Wednesday, 2 August 2017

What Is It Like to Volunteer with Time to Change?

I recently volunteered with Time to Change, the UK’s largest mental health campaign, at Northern Pride on Newcastle’s Town Moor. This was the third time I’ve volunteered. The first was at Newcastle Mental Health Day 2016. The second was at last year’s Northern Pride.

It was a little after 11 a.m. when I arrived at the Health Zone marquee and met up with Angela Slater, Time to Change Community Equalities Coordinator for the North East. I’ve known Angela a couple of years now, and it was great to catch up with her and the other volunteers (Time to Change calls us Champions). Angela introduced me to a friend of hers on a nearby sexual health stall, who was dressed for the occasion as Chlamydia, one of the most common sexually transmitted infections in the UK. It made for an interesting photo!

The event proper began around 1 p.m. with the arrival of the parade. We were close to the main entrance and for an hour or so we were really busy! It doesn’t come naturally to me to engage with someone I don’t know, but once I’d chatted to a few people I relaxed into things. I found it helpful to watch how my fellow volunteers went about it, as everyone has their own style and approach.

The folded paper “pick a number” toys (sometimes called origami fortune tellers) were a great conversation starter. Those of a certain age (ahem!) remember them from days of yore; I was surprised that many younger folk also knew what they were! The flaps hid simple suggestions to connect with others about their—or your own—mental health and wellbeing. One invited you to text or call someone you know. When that came up for two people I was talking to, they immediately pulled out their mobile phones and set about connecting! We handed quite a few of the toys out as giveaways, which kept us busy replenishing the stock.

Of the people I spoke to, the consensus seemed to be that stigma and discrimination remain very much part of people’s experience, but that society is generally more open about discussing mental health. A few said younger folk are more open about discussing it than older generations. Several mentioned sports stars and celebrities who have spoken out about mental health, including the Duke and Duchess of Cambridge and Prince Harry whose Heads Together campaign combats the stigma surrounding mental illness. Also well-known artists and performers whose lives and deaths have brought mental health to public attention.

Events like this remind me that each of us has a unique story to share. It was encouraging to hear people talk positively of the support they’ve received from friends, relatives, colleagues and professionals. I had one really good conversation about mental health in the work place. Others shared their struggles with mental health, with stigma and discrimination, or with support services, in some cases stretching back many years.

Roughly half those I asked had heard of Time to Change before. Angela told me there are two major media campaigns a year: one in February for National Time To Talk Day and another in October for World Mental Health Day (October 10 each year). Time to Change is often engaged by production companies working with mental health story lines in TV soaps and dramas.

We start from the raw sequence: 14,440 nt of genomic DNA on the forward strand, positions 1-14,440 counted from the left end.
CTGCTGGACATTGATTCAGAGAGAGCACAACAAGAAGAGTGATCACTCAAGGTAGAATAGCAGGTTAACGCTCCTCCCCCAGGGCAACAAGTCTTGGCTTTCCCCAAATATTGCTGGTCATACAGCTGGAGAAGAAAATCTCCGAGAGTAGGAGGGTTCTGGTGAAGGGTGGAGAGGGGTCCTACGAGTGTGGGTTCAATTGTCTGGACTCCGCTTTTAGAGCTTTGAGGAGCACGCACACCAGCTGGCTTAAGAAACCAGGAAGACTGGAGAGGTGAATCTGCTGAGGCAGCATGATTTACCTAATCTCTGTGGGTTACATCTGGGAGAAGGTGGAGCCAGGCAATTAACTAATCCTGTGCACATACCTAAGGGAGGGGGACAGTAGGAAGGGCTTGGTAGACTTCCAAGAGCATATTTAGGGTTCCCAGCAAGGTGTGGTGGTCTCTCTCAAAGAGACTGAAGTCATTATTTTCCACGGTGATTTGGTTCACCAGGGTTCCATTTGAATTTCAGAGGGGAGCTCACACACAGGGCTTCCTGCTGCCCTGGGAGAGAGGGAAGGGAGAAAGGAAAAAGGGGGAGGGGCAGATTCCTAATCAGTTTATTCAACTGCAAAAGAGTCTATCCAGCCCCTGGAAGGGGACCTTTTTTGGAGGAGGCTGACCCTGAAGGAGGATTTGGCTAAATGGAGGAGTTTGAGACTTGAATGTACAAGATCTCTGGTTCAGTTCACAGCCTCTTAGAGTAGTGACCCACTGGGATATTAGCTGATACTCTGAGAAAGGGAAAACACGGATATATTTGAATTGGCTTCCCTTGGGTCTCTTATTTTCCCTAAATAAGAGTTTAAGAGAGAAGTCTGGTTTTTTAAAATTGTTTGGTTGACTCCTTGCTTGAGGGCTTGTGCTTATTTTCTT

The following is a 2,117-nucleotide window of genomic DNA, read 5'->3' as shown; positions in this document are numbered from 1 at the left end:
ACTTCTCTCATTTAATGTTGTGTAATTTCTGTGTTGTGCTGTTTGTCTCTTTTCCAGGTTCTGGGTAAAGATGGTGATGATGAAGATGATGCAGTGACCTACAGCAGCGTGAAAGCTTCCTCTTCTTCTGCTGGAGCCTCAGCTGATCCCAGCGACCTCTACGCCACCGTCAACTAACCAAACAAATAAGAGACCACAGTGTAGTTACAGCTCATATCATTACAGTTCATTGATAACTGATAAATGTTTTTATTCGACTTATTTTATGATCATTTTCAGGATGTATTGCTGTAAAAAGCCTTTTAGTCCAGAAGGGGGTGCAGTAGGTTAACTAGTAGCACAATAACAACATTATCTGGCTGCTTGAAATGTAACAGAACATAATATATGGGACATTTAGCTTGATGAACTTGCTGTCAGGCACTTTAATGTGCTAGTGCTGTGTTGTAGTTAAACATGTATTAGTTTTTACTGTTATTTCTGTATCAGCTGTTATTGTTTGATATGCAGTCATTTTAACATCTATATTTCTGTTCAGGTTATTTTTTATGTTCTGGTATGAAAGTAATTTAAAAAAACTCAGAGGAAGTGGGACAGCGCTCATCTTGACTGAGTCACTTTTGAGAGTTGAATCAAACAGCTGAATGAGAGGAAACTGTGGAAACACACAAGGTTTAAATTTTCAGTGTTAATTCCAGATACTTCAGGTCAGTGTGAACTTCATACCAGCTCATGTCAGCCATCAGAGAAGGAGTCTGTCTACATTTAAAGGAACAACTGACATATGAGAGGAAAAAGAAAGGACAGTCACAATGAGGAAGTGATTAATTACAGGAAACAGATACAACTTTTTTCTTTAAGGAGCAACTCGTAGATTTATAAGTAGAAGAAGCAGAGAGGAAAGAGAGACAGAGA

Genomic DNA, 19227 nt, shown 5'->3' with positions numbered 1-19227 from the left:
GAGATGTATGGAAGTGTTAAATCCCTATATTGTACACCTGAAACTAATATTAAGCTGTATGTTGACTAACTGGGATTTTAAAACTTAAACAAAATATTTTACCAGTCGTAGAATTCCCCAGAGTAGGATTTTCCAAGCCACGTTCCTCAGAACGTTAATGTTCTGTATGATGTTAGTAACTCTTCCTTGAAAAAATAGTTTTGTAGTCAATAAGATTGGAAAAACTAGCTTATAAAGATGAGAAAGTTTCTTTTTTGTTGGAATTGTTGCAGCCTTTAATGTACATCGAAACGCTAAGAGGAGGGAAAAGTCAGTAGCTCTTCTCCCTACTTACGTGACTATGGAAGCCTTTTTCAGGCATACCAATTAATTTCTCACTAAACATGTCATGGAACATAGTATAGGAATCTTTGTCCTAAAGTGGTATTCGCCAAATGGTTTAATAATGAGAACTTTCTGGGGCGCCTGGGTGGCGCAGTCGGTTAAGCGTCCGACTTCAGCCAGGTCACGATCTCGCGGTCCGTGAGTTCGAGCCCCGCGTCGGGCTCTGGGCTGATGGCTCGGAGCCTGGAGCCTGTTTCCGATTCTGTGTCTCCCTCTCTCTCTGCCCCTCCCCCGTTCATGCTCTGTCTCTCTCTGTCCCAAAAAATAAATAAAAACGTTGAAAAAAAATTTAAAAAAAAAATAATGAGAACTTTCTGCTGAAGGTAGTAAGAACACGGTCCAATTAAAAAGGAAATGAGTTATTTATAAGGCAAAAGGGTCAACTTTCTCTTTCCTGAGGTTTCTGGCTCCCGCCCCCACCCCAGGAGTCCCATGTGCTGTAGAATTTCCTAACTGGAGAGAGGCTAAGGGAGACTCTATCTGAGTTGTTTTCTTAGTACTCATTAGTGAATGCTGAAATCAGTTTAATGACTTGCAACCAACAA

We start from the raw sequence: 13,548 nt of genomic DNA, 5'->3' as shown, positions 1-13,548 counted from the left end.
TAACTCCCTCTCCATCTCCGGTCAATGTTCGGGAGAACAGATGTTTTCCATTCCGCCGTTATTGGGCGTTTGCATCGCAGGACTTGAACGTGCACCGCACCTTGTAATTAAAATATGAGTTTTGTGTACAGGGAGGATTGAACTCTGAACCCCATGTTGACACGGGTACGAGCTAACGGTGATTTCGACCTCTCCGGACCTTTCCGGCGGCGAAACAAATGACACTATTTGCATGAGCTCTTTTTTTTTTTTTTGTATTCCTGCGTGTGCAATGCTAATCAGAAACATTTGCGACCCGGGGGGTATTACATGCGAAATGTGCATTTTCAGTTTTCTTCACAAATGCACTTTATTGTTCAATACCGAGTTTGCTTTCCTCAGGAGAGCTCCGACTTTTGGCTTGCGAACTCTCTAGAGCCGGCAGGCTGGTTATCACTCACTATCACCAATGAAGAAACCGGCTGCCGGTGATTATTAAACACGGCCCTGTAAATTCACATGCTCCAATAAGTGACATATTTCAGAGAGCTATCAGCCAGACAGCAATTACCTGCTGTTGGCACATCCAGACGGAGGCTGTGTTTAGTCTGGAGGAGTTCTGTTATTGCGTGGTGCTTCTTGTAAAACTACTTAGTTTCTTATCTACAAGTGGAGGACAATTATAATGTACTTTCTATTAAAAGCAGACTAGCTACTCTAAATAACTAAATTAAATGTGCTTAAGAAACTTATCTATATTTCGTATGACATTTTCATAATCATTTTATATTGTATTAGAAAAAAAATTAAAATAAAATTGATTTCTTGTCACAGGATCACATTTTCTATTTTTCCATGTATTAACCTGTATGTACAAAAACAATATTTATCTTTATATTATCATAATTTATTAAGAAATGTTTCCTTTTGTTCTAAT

Time to Change volunteers are under no obligation to share more than we want to, but I’m always happy to talk about how I met Fran, our mutually supportive friendship, and the book we wrote together. After all, that’s what led me into the mental health arena in the first place. Some people took away our leaflets and contact cards, and I was delighted to connect with a few later via social media.

That’s what I love about an event like this. It’s all about connection. One on one, human connection. Sharing our stories, experiences, concerns, hopes and journeys. I invited several of the Time to Change volunteers, and some of the people I met at the event, to share their impressions of the day.

I love taking Time to Change to Newcastle Pride each year because of the passionate, friendly committed Champions and how open and engaged the public are. It’s so important to talk about mental health with all of the communities within our region.
—Angela Slater

Don’t be afraid to ask questions. Curiosity is the path to knowledge, and knowledge is the power to shed light and overcome obstacles. Open up. Educate. Spread the word. Don’t suffer alone.

The people at the Time to Change booth were extremely informative on what they do. I felt understood when I spoke about my mental health which is extremely important to me. Everyone was very friendly and I went away with lots of information and things that I can check out.

Mental health is a very important issue within the lgbtqia community and it was great to start so many open and positive conversations about mental health at Pride this year. As always, I had a blast!
—Alexandria Readman

The Health Tent at Newcastle Pride was a positive, supportive and encouraging area. The Time to Change stand had so many happy, friendly faces all there to help people. There because they care. Great to see Marty as a TTC Champion! Newcastle Pride outdid itself this year, a great day for all regardless of age, race, disability, orientation—keep it up!
—Sharon Race

It was great to be amongst all my close friends and make new ones. The atmosphere was electric outside. You always feel safe and happy at Pride. I take pride being a part of Pride. It’s a special part of history and joyous!
—Carol Robinson

If you would like to volunteer with Time to Change, or want to know more about their programmes, you can sign up for free with no obligation on their website.



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